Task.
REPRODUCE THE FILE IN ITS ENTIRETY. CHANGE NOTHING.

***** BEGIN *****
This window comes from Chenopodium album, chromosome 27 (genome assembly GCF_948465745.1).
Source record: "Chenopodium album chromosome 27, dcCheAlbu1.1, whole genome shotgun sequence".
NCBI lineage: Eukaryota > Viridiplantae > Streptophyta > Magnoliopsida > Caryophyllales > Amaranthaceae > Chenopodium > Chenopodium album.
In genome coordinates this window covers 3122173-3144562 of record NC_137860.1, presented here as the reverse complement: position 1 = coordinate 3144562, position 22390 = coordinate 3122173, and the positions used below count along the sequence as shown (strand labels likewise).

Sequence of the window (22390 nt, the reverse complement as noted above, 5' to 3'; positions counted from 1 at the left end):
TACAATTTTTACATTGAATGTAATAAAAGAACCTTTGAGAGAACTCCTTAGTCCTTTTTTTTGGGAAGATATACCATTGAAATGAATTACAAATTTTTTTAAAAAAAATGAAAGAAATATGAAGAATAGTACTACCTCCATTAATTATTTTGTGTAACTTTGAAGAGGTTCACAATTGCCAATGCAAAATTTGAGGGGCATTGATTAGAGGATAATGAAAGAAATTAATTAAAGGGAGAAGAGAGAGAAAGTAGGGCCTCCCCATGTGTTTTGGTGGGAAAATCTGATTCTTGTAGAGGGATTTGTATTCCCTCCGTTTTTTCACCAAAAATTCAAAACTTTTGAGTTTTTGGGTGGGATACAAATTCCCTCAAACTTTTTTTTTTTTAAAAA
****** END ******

This window comes from Chenopodium album, chromosome 27 (genome assembly GCF_948465745.1).
Source record: "Chenopodium album chromosome 27, dcCheAlbu1.1, whole genome shotgun sequence".
NCBI lineage: Eukaryota > Viridiplantae > Streptophyta > Magnoliopsida > Caryophyllales > Amaranthaceae > Chenopodium > Chenopodium album.
In genome coordinates this window covers 3122173-3144562 of record NC_137860.1, presented here as the reverse complement: position 1 = coordinate 3144562, position 22390 = coordinate 3122173, and the positions used below count along the sequence as shown (strand labels likewise).

Sequence of the window (22390 nt, the reverse complement as noted above, 5' to 3'; positions counted from 1 at the left end):
TACAATTTTTACATTGAATGTAATAAAAGAACCTTTGAGAGAACTCCTTAGTCCTTTTTTTTGGGAAGATATACCATTGAAATGAATTACAAATTTTTTTAAAAAAAATGAAAGAAATATGAAGAATAGTACTACCTCCATTAATTATTTTGTGTAACTTTGAAGAGGTTCACAATTGCCAATGCAAAATTTGAGGGGCATTGATTAGAGGATAATGAAAGAAATTAATTAAAGGGAGAAGAGAGAGAAAGTAGGGCCTCCCCATGTGTTTTGGTGGGAAAATCTGATTCTTGTAGAGGGATTTGTATTCCCTCCGTTTTTTCACCAAAAATTCAAAACTTTTGAGTTTTTGGGTGGGATACAAATTCCCTCAAACTTTTTTTTTTTTAAAAA